What are some upcoming trends for the next year?
I think right now publishers are playing it safe and looking for titles along the lines of books that are already working. So in women’s fiction, that would be writers like Jojo Moyes and Liane Moriarty, who are writing plot-driven books with great characters and lots of heart. The Rosie Project is another good example. And I think on the slightly more literary side, quirky books about families are working right now, which is gratifying, titles like Where’d You Go Bernadette, The Vacationers and We Are Not Ourselves.
What book/genre/topic would you like to see cross your transom?
I would love another novel which straddles a line between women’s fiction and suspense, like the upcoming The Pocket Wife by Susan Crawford, which Morrow will publish in 2015. And more high-concept women’s fiction with plot and heart, like The Life List by Lori Nelson Spielman. And also adult fiction that has fantasy elements without being genre fiction, like The Ghost Bride by Yangsze Choo. I like anything quirky, fun, anything with lots of emotion and true affection for the characters within, and I also like superdark stuff, like Gillian Flynn, Mo Hayder and Tana French.
What topic don’t you ever want to see again?
I don’t like to rule anything out, I really don’t. I have very democratic tastes. I represent everything from the wonderful vampire romances of New York Times best-selling author Lynsay Sands to the broad and wacky humor of Robin O’Bryant (Ketchup is a Vegetable), Laurie Notaro (The Idiot Girls’ Action-Adventure Club) and Nicole Knepper (Moms Who Drink and Swear) to best-selling women’s fiction like The Life List to historical fiction like The Ghost Bride and the upcoming Scent of Triumph by Jan Moran to sophisticated, edgy young-adult titles by authors like Shannon Greenland, Sandra Waugh, A.G. Howard and Lynn Weingarten.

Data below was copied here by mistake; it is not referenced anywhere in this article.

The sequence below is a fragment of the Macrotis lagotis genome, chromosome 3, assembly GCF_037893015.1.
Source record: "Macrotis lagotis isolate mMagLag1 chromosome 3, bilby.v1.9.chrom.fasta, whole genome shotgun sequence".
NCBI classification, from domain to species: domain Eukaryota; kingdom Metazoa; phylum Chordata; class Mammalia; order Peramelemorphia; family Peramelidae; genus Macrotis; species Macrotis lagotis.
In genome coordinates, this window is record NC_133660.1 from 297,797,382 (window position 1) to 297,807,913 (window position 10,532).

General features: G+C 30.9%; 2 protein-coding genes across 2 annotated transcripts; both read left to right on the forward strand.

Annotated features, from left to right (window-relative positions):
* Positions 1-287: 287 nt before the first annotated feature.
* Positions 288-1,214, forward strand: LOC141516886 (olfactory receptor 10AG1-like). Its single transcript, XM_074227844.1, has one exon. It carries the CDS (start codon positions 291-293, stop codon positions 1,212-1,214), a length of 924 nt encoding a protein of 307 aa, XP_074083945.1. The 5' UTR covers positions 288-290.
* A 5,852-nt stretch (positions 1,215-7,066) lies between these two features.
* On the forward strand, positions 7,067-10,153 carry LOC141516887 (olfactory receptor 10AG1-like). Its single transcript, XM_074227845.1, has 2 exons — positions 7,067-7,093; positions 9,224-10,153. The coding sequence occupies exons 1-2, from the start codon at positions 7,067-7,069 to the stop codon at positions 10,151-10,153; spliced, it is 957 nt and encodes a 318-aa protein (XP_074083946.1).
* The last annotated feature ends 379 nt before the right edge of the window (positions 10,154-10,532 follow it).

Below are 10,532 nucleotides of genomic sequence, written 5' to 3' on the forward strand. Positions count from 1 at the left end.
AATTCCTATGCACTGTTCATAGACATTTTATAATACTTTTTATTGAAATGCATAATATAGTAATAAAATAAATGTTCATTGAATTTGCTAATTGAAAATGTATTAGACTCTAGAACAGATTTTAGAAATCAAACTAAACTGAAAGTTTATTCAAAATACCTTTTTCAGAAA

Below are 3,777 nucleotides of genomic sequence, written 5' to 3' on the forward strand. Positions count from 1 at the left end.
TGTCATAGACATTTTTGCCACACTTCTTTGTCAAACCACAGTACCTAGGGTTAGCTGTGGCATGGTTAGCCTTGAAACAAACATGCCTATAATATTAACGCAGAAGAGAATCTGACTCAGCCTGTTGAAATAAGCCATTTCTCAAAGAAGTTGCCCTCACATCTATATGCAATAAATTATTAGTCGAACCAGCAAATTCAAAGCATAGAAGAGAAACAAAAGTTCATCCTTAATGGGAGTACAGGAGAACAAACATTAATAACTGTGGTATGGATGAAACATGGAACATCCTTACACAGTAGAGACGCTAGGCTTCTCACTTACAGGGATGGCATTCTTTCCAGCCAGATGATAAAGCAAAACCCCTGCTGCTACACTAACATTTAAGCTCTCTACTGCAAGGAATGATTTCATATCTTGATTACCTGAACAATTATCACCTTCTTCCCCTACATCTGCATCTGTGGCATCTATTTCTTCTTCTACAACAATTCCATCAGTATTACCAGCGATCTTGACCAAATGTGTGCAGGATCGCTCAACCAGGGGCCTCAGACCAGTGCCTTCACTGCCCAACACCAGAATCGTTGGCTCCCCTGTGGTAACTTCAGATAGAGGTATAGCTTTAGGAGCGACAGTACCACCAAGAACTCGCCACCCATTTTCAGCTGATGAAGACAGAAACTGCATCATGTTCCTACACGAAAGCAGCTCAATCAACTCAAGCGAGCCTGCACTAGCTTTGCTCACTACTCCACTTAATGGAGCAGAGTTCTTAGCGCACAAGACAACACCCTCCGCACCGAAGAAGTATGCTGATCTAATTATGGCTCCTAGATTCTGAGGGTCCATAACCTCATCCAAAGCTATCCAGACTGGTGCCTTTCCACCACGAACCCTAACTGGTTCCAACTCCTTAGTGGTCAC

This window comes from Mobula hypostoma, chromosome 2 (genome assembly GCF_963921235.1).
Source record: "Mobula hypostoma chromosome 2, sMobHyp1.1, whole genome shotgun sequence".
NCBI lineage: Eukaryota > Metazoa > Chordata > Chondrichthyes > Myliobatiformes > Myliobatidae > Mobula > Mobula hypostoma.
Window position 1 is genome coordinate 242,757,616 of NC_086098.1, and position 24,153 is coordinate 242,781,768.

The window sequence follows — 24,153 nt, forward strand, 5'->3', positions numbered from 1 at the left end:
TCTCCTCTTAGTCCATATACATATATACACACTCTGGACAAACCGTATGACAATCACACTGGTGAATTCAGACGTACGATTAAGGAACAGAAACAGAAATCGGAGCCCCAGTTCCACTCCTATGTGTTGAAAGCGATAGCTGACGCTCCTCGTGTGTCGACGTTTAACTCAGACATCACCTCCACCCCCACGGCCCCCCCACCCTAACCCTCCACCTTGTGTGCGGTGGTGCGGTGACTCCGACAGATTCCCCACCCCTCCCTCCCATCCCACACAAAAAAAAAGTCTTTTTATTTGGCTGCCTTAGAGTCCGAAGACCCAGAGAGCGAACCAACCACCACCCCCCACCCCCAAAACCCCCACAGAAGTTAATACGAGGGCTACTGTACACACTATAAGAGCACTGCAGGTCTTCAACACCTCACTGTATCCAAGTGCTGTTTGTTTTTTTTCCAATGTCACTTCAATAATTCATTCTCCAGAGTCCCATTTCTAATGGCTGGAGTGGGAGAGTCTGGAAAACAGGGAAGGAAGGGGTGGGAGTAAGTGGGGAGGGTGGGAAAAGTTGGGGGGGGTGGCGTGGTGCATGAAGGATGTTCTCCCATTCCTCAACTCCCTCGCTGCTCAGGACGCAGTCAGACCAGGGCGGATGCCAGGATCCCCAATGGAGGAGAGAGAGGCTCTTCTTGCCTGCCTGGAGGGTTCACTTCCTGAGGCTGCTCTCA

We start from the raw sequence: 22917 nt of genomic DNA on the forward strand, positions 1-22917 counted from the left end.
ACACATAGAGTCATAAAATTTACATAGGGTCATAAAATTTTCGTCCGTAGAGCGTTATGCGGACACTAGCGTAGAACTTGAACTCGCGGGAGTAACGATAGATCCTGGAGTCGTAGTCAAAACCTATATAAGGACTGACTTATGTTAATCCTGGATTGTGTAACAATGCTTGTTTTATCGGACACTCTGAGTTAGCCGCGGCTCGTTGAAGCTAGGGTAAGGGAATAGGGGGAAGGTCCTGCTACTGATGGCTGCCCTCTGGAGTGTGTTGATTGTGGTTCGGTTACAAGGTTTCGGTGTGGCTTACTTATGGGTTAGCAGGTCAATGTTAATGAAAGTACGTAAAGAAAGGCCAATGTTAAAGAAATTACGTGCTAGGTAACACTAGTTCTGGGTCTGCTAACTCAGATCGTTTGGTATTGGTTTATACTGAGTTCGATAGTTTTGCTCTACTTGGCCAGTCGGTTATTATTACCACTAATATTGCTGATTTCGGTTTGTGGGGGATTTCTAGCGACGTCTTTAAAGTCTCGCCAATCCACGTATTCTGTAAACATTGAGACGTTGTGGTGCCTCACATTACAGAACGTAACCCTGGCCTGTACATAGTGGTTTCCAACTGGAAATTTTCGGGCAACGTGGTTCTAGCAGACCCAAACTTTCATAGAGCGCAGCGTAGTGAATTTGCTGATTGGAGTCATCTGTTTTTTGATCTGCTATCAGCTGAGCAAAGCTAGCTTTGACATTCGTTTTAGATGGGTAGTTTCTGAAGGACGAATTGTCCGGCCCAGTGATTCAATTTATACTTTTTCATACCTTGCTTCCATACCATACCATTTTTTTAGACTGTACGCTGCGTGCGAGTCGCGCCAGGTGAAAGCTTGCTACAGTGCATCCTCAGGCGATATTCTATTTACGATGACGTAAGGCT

What is unique about your corner of the publishing industry?
I started my agency in 2009, which was a really, really dark time in the publishing industry. Print sales were way down and e-book sales were not yet making up for the loss in a significant way. Lots of layoffs were occurring at the publishing houses, and no one really knew what was going to happen—things looked very bleak. I like to think that shows that I have a real optimism and positivity about the world of books and publishing. I try to have that positive attitude permeate all the business that we do at TBA.
Anything else you’d like to add?
My personal mantra, which is: Never give up. That holds true for both writers and agents! Laurie Notaro tried for seven years to get her first book, The Idiot Girls’ Action-Adventure Club, published by a traditional publisher. This was back in the late ’90s, before e-books were an option, so she self-published via print on demand. I found the book on Amazon, sold it to Random House, and the book debuted on the New York Times best-seller list! If Laurie had given up in the face of seven years of rejection, none of this would have ever happened.
Jenny Bent was born in New York City but grew up in Harrisonburg, Virginia, in a house full of books, where she spent many lazy afternoons reading in a sunny window seat. She went on to England to get a BA/MA with first-class honors from Cambridge University but began her career in publishing as an undergraduate, with jobs at Rolling Stone and Ladies’ Home Journal. She then worked with prominent agent Raphael Sagalyn and with Michael Cader, the force behind the website Publishers Marketplace, before establishing a successful career at several boutique agencies. In 2003, she joined Trident Media Group, where she was promoted to vice president before leaving to found the Bent Agency in 2009. She now lives in Brooklyn in an apartment full of books, and while there are not quite so many lazy reading afternoons, she manages to fit one in now and then.